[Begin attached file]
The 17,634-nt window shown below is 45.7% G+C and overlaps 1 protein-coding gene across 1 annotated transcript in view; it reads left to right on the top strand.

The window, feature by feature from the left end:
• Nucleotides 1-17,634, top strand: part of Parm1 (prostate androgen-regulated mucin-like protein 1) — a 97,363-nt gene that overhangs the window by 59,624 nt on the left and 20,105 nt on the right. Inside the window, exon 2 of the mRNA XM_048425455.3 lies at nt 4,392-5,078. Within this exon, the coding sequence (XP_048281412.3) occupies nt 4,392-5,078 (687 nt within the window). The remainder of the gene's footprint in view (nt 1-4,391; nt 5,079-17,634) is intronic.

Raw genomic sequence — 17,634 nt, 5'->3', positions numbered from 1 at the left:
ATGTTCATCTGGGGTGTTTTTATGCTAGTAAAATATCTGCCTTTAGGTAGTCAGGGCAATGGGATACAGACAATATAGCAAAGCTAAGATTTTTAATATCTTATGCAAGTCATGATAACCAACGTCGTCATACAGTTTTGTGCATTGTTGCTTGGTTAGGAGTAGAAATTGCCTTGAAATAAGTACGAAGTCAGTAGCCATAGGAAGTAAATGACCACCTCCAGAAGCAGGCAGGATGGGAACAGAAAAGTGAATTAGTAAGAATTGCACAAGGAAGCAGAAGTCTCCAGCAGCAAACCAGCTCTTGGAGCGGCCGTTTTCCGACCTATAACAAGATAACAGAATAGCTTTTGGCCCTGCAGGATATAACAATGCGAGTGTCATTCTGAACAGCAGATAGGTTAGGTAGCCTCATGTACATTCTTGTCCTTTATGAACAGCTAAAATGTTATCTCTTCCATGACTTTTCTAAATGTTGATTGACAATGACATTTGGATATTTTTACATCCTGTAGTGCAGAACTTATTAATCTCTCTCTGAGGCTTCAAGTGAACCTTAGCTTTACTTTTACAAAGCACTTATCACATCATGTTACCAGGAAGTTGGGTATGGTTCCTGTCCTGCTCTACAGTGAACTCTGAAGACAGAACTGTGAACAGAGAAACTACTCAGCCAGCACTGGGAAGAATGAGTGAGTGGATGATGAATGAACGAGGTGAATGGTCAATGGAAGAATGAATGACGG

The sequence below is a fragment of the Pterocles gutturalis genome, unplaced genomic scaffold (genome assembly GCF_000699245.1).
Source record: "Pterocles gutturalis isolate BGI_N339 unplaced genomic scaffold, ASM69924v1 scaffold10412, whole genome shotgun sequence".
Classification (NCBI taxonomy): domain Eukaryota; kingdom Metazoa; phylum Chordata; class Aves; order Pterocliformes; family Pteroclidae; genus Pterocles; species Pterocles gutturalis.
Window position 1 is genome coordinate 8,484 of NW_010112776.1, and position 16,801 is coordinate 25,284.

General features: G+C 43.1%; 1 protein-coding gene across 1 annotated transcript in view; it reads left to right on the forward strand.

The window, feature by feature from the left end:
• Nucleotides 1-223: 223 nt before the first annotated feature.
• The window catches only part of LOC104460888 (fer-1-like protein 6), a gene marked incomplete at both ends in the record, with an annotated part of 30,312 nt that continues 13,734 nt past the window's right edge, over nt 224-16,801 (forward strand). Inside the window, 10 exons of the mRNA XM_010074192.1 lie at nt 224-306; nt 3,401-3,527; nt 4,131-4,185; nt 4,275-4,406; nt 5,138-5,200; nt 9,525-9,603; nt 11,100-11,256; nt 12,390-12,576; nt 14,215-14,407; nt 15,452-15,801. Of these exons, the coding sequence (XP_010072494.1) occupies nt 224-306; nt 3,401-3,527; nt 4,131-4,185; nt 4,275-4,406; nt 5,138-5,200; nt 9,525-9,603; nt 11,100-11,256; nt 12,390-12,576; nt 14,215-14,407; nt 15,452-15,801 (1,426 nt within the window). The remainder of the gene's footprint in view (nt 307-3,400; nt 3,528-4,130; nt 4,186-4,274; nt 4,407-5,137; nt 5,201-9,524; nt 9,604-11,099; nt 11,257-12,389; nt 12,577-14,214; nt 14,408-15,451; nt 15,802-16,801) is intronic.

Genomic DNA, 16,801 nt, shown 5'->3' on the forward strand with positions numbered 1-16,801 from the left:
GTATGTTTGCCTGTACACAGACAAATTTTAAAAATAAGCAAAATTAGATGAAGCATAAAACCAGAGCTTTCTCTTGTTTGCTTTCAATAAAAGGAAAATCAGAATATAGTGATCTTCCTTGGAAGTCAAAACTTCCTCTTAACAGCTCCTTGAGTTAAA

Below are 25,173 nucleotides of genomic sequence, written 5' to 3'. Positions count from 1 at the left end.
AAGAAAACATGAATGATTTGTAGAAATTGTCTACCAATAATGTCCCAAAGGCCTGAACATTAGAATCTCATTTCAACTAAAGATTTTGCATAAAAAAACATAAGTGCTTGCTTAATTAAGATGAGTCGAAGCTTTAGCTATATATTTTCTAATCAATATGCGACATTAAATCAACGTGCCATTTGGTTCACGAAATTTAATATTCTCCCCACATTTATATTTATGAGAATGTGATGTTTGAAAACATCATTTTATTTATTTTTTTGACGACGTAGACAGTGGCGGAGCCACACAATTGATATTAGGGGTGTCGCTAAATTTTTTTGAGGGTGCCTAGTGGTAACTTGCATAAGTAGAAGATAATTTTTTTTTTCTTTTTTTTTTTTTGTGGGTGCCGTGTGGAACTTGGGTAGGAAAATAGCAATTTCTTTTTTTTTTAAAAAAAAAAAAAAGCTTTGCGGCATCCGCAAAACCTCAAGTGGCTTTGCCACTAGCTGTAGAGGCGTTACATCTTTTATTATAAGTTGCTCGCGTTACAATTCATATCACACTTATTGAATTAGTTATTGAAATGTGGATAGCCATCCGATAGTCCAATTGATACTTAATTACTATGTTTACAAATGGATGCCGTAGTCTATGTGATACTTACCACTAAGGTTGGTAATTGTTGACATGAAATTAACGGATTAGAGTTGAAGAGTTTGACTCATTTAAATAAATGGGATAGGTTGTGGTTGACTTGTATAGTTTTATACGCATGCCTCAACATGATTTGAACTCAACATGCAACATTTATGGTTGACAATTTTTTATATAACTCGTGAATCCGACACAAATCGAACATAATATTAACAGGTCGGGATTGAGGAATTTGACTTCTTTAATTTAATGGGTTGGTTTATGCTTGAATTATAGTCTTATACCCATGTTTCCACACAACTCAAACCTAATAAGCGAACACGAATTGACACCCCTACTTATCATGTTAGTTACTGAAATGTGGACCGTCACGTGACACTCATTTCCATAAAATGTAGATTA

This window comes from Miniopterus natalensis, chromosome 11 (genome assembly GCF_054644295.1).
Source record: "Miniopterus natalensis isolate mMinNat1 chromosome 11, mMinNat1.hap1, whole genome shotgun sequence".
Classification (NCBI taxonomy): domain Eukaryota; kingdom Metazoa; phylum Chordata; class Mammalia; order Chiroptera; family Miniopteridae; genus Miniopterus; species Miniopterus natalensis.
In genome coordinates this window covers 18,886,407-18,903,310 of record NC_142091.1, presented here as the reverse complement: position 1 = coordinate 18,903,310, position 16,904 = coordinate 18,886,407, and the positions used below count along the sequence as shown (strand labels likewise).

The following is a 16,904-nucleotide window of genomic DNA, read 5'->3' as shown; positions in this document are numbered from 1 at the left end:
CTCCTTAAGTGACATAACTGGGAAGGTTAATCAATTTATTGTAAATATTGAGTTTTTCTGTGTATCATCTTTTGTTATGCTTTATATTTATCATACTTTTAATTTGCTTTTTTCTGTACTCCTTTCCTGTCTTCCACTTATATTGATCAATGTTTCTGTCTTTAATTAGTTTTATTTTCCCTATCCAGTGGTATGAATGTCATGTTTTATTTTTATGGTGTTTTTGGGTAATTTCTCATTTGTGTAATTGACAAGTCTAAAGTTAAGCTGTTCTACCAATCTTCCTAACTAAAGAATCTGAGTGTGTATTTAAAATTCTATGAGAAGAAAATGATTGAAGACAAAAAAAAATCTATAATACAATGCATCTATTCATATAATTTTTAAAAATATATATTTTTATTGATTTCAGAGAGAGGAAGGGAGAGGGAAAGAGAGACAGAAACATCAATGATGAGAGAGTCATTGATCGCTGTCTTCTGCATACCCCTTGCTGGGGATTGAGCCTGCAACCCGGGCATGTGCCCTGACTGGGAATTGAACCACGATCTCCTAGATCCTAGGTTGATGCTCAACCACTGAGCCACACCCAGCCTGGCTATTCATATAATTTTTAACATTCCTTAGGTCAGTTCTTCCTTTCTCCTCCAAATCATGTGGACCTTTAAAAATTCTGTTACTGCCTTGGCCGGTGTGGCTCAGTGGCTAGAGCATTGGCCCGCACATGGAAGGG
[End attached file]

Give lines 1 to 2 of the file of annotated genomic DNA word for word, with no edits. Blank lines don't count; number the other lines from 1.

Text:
The 17,634-nt window shown below is 45.7% G+C and overlaps 1 protein-coding gene across 1 annotated transcript in view; it reads left to right on the top strand.

The window, feature by feature from the left end: